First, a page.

Magnesium is found primarily in whole unprocessed plant foods – especially green leafy vegetables such as spinach and kale, seeds and nuts, and whole grains including rye and buckwheat.

  1. Include oily fish

Oily fish such as mackerel, salmon, sardines, herring and anchovies are high in omega-3 fats. These fats have anti-inflammatory properties and therefore may help to manage pain. The specific omega-3s in fish (EPA and DHA) can be more beneficial than the types of omega-3 found in seeds such as flax seeds.

Aim to eat a serving of oily fish around three times a week. These can include tinned sardines and salmon as long as they do not contain added vegetable oils (olive oil is fine). Note that ‘omega-3 fish fingers’ are not a good source of omega-3 fats – stick to the real thing!

  1. Get plenty of vitamin C

You may know vitamin C for its role in the immune system. But in fact the primary role of vitamin C is in making collagen – a protein that forms the basic structure of most of the body’s tissues, including the bones, joints and muscles. If your body can’t make collagen properly, these tissues will lose strength and function, contributing to not only day-to-day pain but also potentially painful conditions such as arthritis and osteoporosis.

Eating a variety of vegetables and fruit is the best way to get enough vitamin C. Although ‘five-a-day’ is the well-known recommendation, we should be aiming for at least seven portions a day, primarily of vegetables, in order to get good amounts of vitamin C and antioxidants. Some of the best sources of vitamin C include peppers, kale, broccoli, kiwi fruits, Brussels sprouts, watercress and red cabbage. If you can, get your veg and fruit from a local producer (e.g. a farmer’s market) as it can lose its vitamin C when it’s stored or transported for long periods of time.

  1. Include anti-inflammatory spices

The spices ginger and turmeric in particular can have anti-inflammatory and pain-relieving properties. Use fresh ginger and powdered turmeric in your cooking whenever you can. Make fresh ginger tea with a grated thumb-sized piece of ginger. If you have a good vegetable juicer you can even make fresh ginger juice to sip on. Watch out, it’s strong!

  1. Try avoiding nightshades

The ‘nightshade’ or solanaceae vegetables may worsen inflammation and pain for some people. These are aubergines, tomatoes, potatoes (not sweet potatoes), and peppers – including chillis and all types of chilli powder (cayenne, paprika etc.). If you’ve implemented the other changes for at least three months and not noticed a significant improvement in your pain, then try eliminating the nightshade vegetables.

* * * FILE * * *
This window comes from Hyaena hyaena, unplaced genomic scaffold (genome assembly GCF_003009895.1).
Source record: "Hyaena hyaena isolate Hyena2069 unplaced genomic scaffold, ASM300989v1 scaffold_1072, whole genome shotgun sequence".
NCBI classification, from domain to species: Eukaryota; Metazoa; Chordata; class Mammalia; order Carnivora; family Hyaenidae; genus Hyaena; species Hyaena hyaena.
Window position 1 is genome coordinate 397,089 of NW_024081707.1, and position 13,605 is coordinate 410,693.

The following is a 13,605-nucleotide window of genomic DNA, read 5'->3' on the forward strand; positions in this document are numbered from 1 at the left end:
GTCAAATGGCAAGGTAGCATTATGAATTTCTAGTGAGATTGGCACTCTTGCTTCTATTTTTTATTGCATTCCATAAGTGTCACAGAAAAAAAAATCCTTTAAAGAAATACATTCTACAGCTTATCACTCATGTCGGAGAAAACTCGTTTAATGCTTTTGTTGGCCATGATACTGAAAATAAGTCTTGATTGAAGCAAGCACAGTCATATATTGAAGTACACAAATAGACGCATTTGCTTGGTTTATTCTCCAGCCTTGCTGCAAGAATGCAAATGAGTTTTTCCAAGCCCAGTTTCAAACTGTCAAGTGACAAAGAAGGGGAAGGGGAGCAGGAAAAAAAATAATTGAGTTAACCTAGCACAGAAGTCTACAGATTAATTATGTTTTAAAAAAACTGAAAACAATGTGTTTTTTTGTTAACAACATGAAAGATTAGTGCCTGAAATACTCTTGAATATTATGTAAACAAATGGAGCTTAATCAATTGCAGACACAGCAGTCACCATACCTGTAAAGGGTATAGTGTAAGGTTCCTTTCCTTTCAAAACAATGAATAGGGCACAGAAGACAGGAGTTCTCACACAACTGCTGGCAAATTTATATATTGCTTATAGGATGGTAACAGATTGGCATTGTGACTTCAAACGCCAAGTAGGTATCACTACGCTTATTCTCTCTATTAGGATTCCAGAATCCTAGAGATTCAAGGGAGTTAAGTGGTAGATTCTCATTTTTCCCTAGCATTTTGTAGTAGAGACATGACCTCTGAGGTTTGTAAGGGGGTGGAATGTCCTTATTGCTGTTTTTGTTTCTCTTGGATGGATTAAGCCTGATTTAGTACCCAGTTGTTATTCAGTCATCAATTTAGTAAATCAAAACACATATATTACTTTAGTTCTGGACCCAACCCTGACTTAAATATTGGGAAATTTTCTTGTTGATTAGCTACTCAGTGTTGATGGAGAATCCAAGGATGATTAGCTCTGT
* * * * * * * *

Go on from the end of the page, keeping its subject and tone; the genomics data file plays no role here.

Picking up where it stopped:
1. Consider eliminating gluten

Gluten is a protein that’s found primarily in wheat, barley and rye. The most severe reaction to gluten is coeliac disease.  This is where the sufferer has to avoid gluten for the rest of their life. But some people who do not have coeliac disease may also react to gluten in a less severe way. This can contribute to inflammation in the body. If you’re cutting out gluten it can be best to work with a nutrition practitioner (e.g. a nutritional therapist). They can help to make sure you’re not missing out on any nutrients.

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Is the cold weather making your back pain worse?

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Do you think your back pain gets worse in winter?

Did you know… Those who suffer with chronic back pain might notice it gets worse during autumn and winter.

In fact… Although there’s not much scientific evidence that shows a link between chronic pain and humidity, temperature changes and wind speed, weather changes can affect those, who suffer with joint pain conditions, especially arthritis and osteoarthritis.

Did you know… The most commonly accepted reasoning is that with colder temperatures comes lower air pressure, that can cause joint tissues to expand—further worsening joints already prone to swelling and tenderness

If cold weather worsens your pain, you can prevent it yourself and combat it with these three simple steps:

  1. Heat therapy

Including heat therapy in your daily routine can help to reduce stiffness and boost healing through increased blood circulation. Try applying a warm towel or a heating pad to your painful area for about 20 minutes for temporary pain relief. You can also go for over-the-counter heat wraps

  1. Water Therapy